A thirst for change, the fear that Lalu Yadav’s return will push Bihar to the bad old days of “jungle raj” and the realisation that electing a government opposed to the Centre may result in a Delhi-like impasse are driving a large section of voters voting in the first phase of the Assembly elections, to look beyond Chief Minister Nitish Kumar. The Sunday Guardian visited several constituencies in Begusarai and Samastipur districts that will go to the polls in the first phase on 12 October, to discover a general appreciation for Kumar as an
administrator, especially in areas such as roads and law and order. But at the same time there was immense apprehension that his alliance with Lalu Prasad Yadav would doom the state for good. Shambhu Prasad of Morwa in Samastipur district voiced this fear when he said, “Nitish-babu has done good work. But we want that process to continue, which will not be possible in the company of Lalu Yadav. Therefore, it is necessary to vote for the BJP-led alliance. Humko unse koi problem nahi hai, lekin wo Lalu Yadav ki god mein ja ke baith gaye hain (he is now sitting in Lalu’s lap).”
There is also a strong feeling that Nitish Kumar and Lalu Yadav have got 25 years between the two of them to rule Bihar and it is time to give the BJP a chance. “Is baar Bihar mein Modi sarkar aana chahiye,” was the common refrain in this belt. Some people also pointed out that since the Centre was ruled by the Bharatiya Janata Party, there is a need to vote for a “similar combination” in Bihar to facilitate development work, as otherwise there may arise a situation like Delhi where the state government is wasting its energy fighting the Centre.
Prime Minister Narendra Modi is a major draw for voters in this region. They think that he is doing a good job. The fact that the BJP has not declared its chief ministerial candidate held little significance for the voters, most of whom said whoever the candidate was would be under the control of Narendra Modi and that’s all that mattered. However, there are Modi critics too. “He promised many things, but has not fulfilled them. Check the prices of onion and pulses. He also promised to deposit Rs 15 lakh in our bank accounts. Where is the money? Nitish Kumar has done a lot and we will again vote for the Mahagathbandhan (grand alliance of Nitish, Lalu and Congress),” said Ramchandra Yadav, a farmer at Samastipur.
Nitish Kumar’s “Modi has insulted Bihar’s DNA” campaign is a complete non-issue in this belt.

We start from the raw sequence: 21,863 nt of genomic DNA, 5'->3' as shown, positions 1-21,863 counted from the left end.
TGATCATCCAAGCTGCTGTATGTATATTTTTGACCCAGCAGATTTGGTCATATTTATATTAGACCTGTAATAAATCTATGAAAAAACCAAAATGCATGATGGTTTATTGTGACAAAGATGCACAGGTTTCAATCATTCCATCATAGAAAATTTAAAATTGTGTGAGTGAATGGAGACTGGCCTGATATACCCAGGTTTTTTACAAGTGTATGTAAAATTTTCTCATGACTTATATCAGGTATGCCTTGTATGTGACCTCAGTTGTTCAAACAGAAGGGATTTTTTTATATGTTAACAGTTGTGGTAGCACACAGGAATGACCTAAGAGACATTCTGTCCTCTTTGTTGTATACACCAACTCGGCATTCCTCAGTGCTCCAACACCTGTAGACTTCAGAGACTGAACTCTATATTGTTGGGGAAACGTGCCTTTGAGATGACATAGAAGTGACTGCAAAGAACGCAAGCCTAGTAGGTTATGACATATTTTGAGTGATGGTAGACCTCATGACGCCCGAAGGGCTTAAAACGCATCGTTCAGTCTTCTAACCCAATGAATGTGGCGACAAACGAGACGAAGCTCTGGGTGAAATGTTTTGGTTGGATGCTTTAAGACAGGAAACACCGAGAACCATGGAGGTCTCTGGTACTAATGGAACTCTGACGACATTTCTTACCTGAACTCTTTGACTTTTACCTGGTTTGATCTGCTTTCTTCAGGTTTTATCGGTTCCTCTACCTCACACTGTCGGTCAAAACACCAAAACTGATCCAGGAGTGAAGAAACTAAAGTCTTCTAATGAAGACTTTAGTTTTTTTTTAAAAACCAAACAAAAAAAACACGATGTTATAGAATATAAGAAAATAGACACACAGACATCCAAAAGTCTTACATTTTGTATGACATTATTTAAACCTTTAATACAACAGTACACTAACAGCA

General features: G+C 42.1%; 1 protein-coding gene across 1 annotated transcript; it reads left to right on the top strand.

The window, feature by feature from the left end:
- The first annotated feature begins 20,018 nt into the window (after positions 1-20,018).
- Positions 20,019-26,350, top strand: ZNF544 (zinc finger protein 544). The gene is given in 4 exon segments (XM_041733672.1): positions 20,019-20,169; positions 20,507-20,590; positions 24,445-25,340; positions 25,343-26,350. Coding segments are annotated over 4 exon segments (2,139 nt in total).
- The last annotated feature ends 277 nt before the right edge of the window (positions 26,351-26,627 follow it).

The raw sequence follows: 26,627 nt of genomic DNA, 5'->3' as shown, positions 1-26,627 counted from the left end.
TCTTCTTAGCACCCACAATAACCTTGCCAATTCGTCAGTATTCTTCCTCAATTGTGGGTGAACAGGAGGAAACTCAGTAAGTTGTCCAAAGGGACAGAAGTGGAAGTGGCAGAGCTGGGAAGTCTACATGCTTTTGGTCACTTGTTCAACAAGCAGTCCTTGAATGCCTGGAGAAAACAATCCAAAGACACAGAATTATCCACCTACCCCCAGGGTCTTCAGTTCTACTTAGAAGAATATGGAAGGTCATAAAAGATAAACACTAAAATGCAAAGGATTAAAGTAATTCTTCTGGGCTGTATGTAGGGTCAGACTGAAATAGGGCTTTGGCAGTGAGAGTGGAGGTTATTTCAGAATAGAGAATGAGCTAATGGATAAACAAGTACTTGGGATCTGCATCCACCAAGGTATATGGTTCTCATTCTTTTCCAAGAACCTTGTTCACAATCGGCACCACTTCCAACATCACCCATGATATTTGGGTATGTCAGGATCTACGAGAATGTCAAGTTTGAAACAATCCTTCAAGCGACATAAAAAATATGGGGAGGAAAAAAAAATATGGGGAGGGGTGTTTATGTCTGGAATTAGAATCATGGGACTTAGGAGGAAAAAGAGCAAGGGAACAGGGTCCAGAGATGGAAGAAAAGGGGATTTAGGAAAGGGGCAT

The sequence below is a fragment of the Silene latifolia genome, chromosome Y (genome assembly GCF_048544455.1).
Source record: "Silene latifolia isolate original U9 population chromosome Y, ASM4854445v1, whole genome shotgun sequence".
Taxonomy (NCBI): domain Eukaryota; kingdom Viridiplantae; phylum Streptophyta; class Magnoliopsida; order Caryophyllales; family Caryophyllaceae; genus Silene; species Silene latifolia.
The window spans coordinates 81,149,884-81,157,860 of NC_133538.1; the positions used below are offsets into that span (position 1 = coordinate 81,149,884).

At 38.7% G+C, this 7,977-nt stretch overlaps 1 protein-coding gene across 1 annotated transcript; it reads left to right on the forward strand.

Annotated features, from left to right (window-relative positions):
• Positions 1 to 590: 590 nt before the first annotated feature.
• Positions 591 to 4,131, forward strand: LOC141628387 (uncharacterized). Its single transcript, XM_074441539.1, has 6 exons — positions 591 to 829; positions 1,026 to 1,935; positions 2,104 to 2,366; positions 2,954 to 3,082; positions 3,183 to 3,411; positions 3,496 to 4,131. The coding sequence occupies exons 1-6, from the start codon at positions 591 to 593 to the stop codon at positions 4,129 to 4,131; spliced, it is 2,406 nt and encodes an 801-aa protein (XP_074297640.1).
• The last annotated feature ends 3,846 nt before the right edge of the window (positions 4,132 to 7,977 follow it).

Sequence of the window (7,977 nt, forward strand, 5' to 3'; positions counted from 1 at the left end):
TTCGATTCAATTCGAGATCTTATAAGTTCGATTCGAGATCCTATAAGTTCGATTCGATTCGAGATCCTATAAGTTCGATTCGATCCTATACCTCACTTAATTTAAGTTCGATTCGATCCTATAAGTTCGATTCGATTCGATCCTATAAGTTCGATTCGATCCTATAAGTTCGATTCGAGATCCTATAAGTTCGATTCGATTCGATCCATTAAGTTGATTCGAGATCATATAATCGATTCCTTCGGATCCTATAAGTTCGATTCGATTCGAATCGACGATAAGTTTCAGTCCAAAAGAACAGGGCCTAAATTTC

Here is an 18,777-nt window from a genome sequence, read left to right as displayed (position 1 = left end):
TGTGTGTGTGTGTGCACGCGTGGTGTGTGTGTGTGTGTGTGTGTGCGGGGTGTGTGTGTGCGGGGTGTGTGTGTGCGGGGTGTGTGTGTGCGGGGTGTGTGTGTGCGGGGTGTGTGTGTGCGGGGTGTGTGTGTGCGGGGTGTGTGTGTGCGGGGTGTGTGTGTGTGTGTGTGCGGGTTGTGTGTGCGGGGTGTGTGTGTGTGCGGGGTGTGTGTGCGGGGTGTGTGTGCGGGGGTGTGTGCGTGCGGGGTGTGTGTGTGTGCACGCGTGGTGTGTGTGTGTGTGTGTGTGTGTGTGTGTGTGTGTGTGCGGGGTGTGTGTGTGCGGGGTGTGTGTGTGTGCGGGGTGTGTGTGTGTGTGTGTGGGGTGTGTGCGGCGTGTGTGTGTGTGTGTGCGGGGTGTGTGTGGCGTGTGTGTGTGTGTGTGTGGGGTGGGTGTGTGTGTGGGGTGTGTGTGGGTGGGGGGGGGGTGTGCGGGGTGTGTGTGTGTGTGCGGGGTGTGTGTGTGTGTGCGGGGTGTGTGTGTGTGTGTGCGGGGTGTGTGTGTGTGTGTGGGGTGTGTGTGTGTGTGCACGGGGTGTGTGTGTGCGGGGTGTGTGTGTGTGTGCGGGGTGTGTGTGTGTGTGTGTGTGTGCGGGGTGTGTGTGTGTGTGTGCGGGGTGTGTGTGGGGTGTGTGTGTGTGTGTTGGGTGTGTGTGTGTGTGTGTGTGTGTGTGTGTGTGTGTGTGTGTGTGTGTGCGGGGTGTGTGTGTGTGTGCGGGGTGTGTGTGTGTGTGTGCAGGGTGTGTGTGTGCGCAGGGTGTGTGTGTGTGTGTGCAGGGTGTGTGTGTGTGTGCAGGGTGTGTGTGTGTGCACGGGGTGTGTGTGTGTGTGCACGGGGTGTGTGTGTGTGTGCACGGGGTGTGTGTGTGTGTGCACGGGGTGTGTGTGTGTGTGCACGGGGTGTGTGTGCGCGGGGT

The forward castes and the Extremely Backward Castes (EBCs), in particular, are extremely apprehensive of Lalu Yadav returning to the centre stage of Bihar politics. The chorus is that voting for Nitish will mean voting for Lalu.
“We voted for Nitish Kumar to end Lalu’s jungle raj and he succeeded in putting an end to it, but this time he joined hands with him. Lalu Yadav will push the state back to those days of anarchy and lawlessness when he was ruling,” said Mangal, who runs a dhaba at Bachwara in Begusarai district.
But Nitish Kumar’s JDU is putting up a brave front. “We have a solid voter support of Yadavs, Muslim and OBCs. You should not forget the fact that the JDU, RJD and Congress together got 44% votes in the last Lok Sabha elections, whereas the BJP alliance got only 39%. At the time, we contested separately and lost. This time we are together. The caste arithmetic is in our favour and we have a charismatic leader like Nitish Kumar,” said Ranbir Nandan, a Member of the Legislative Council with the JDU.
RJD leader Ramchandra Purve asserted, “There was no jungle raj in Bihar. It’s all BJP’s dushprachar (propaganda). Under Lalu Yadav’s rule, people from the weaker sections got their voice. They started talking about their rights. Therefore, those opposed to these people started terming the rule as jungle raj. We will ensure inclusive development if we come to power.”
State BJP vice president Sanjay Mayukh said that caste equations were being demolished in Bihar, as was evident during the 2014 Lok Sabha elections: “They are living the past. The state has moved away from caste politics. Had it not been so, casteist forces would not have been defeated so badly in the LS elections. The BJP, under Narendra Modi, has set development as its agenda. The people of Bihar know that development under Nitish-Lalu is not possible and therefore will vote for us.”
However, a political observer pointed out that the BJP too was quite adept at playing the caste card. “If the JDU-RJD-Congress alliance has the arithmetic, the NDA has the chemistry. The NDA has Narendra Modi who has developed a good chemistry with the people. Just wait for a few more of his rallies and there will be a vast difference. The BJP may not have fulfilled all its promises made last year, but it has established itself as a party which is pro-development. It will consolidate the lead it has got in the last few days and the NDA will win by a good margin,” he said.
According to Sanjay Mayukh, the BJP, in the last few years, has expanded its social base to counter the social engineering of Nitish and Lalu. “Besides the upper case votes, we now have a good chunk of votes from OBCs and Dalits. The alliance with Ram Vilas Paswan (a Dalit), Jitan Ram Manjhi (a Mahadalit) and Upendra Kushwaha has helped us in expanding our social base. Moreover, we have also made a dent in the Yadav votes by giving tickets to a large number of Yadav candidates. The party has also given prominence to EBC leaders such as Prem Kumar, Renu Devi and Rambadan Rai,” he said.